John Walsh: 'Don't take a policewoman prisoner then say you've been called a rude name'

Tales of the City
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I've been pondering the case of Mr Glen Francis, who is to complain to the European Court of Human Rights about the way he was treated by police. All he'd done was fling a bowl of pasta at a policewoman, take her prisoner and threaten to shoot her. When more police arrived he attacked them with a knife, locked himself in the kitchen, and yelled, "The first copper in here is getting killed!" He was Taser-gunned five times, and complained about it; but he also complained that one of the arresting officers had called him a rude name. Either that or said, "Your behaviour is a social affront."

You can imagine how a quivering violet such as Mr Francis might have his delicate feelings upset by the cop's language – and the Northumbria Police Professional Standards Department took his side. The officer, found guilty of misconduct, has been sent on a management advice course.

Ridiculous, of course – but it's part of the growing multitude of people who, on the most fatuous evidence, have cast themselves as victims. A chap on Panorama: The Trauma Industry explained that post-traumatic stress disorder (PTSD) was now at epidemic proportions, as people only vaguely connected with disaster now claim they've been traumatised. Once it was the chap who lost his leg on the crashing train who suffered PTSD. Soon, it'll be anyone who witnessed the crash scenes on television and was upset by them.

So one shakes one's head and thinks: how feeble people are to embrace their "victim status" like that. But what if you discover your own capacity to turn into Glen Francis when it suits you?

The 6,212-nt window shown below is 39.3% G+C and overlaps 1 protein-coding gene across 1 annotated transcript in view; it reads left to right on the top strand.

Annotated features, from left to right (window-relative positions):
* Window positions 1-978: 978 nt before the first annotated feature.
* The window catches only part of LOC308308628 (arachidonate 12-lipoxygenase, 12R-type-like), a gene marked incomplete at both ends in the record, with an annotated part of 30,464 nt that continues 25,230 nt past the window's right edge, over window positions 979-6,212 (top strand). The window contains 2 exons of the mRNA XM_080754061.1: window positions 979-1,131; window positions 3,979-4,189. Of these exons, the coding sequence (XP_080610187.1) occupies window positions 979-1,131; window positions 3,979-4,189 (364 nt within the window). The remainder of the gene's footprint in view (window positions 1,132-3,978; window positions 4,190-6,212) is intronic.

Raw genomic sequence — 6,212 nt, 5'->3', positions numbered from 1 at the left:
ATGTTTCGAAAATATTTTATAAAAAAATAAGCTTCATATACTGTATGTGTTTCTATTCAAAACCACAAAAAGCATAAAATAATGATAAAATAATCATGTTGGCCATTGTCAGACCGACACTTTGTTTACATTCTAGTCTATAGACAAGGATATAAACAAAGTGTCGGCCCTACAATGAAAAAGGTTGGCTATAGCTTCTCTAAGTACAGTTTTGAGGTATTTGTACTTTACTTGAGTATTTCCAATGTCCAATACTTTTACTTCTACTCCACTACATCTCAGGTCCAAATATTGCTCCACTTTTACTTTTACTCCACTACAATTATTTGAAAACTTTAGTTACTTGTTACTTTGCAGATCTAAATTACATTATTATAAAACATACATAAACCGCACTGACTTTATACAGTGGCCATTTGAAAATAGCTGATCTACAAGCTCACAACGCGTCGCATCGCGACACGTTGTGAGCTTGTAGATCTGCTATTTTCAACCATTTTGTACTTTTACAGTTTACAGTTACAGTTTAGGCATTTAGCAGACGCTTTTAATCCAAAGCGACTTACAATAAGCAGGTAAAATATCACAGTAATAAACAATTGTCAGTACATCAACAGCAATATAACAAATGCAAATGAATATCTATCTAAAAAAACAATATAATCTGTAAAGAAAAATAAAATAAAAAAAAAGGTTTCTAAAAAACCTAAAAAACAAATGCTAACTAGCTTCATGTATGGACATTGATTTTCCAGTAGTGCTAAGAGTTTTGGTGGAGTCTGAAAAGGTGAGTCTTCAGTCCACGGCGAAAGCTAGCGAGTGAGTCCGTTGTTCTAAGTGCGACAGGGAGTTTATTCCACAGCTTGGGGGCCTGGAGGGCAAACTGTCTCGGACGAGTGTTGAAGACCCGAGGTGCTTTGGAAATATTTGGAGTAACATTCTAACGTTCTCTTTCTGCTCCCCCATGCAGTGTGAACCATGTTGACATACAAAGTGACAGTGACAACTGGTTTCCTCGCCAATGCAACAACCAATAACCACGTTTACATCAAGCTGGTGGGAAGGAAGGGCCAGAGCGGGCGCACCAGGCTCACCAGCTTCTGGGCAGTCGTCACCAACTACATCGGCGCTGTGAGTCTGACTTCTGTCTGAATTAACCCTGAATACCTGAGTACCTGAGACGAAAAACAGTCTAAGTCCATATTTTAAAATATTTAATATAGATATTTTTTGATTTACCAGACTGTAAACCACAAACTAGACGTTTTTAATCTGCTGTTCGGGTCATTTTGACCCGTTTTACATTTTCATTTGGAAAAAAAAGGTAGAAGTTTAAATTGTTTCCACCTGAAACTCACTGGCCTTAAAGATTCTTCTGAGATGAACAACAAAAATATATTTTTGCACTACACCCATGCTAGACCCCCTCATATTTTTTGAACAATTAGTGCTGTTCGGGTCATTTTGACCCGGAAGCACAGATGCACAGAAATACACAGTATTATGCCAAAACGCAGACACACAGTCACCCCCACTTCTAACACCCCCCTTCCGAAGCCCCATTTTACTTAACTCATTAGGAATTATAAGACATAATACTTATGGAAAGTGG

Last Saturday afternoon I was driving in south London, turning into a long, slow hill. I was behind a bus and a cyclist. The bus glided left to a fare stop, and the cyclist moved past the bus, dead in front of me. Ahead, the road was clear; there was a wide gap between the bike and the coming traffic – so I snuck round the cyclist and put my foot down. Instantly the air was rent with a savage shrieking along the lines of: "...the FUCK you think you're doing, you tryna KILL me, you stupid FUCK, you tryna SQUASH me to DEFF..."

It went on for 20 seconds. I looked in the rear-view mirror. The bus passengers and passers-by were gazing at the lady cyclist with frank admiration, as though watching a professional rapper. Also in the mirror was a police car, which told me to pull over. There followed a dressing-down about how I'd been taking "insufficient care". I should have sat quietly and nodded acquiescence. Instead, I complained: I hadn't, I said, hit the bloody woman. I'd been going at 5mph, maximum. She was making a fuss about nothing –"and besides, officer," I heard myself say, "Why'd she have to scream at me like that? It's completely unnecessary. Look, my hands are shaking." To my considerable surprise, I'd turned myself into a victim there and then. I'd discovered an awful modern impulse in myself to say, "Her? But what about me?"

The cops drove off, slightly disgusted. I restarted the car and, half a mile later, found the cyclist on my left. I rolled down the window to call out: "Sorry about that." Was she weeping? Was she still hysterical? She darted a wide, and completely fake, smile of triumph at me – the smile of someone who knows exactly how to use the proximity of a police car to chastise a selfish male motorist...

David Cameron is off to France this weekend, taking The Scarpetta Factor by the American thriller writer Patricia Cornwell. "I always start when I go on holiday with a really trashy novel," he told The Andrew Marr Show. "You need something to completely empty your mind." I'm not sure this backhanded compliment will delight Cornwell. Her tales of the forensic pathologist Kay Scarpetta are considered rather sophisticated analyses of the barmy and the barking. She is also skilled at controversial argument: her investigation into the real-life Jack the Ripper case raised the probability that it was the artist Walter Sickert who dunnit in the 1880s. A straight-talking lesbian, she recently told the Florida press, "I know what it feels like to be criticised, attacked and judged."

I think Mr Cameron might consider being more complimentary. Unless he wants to find a character oddly similar to himself splayed out, naked and flayed, on a mortuary slab in her next novel.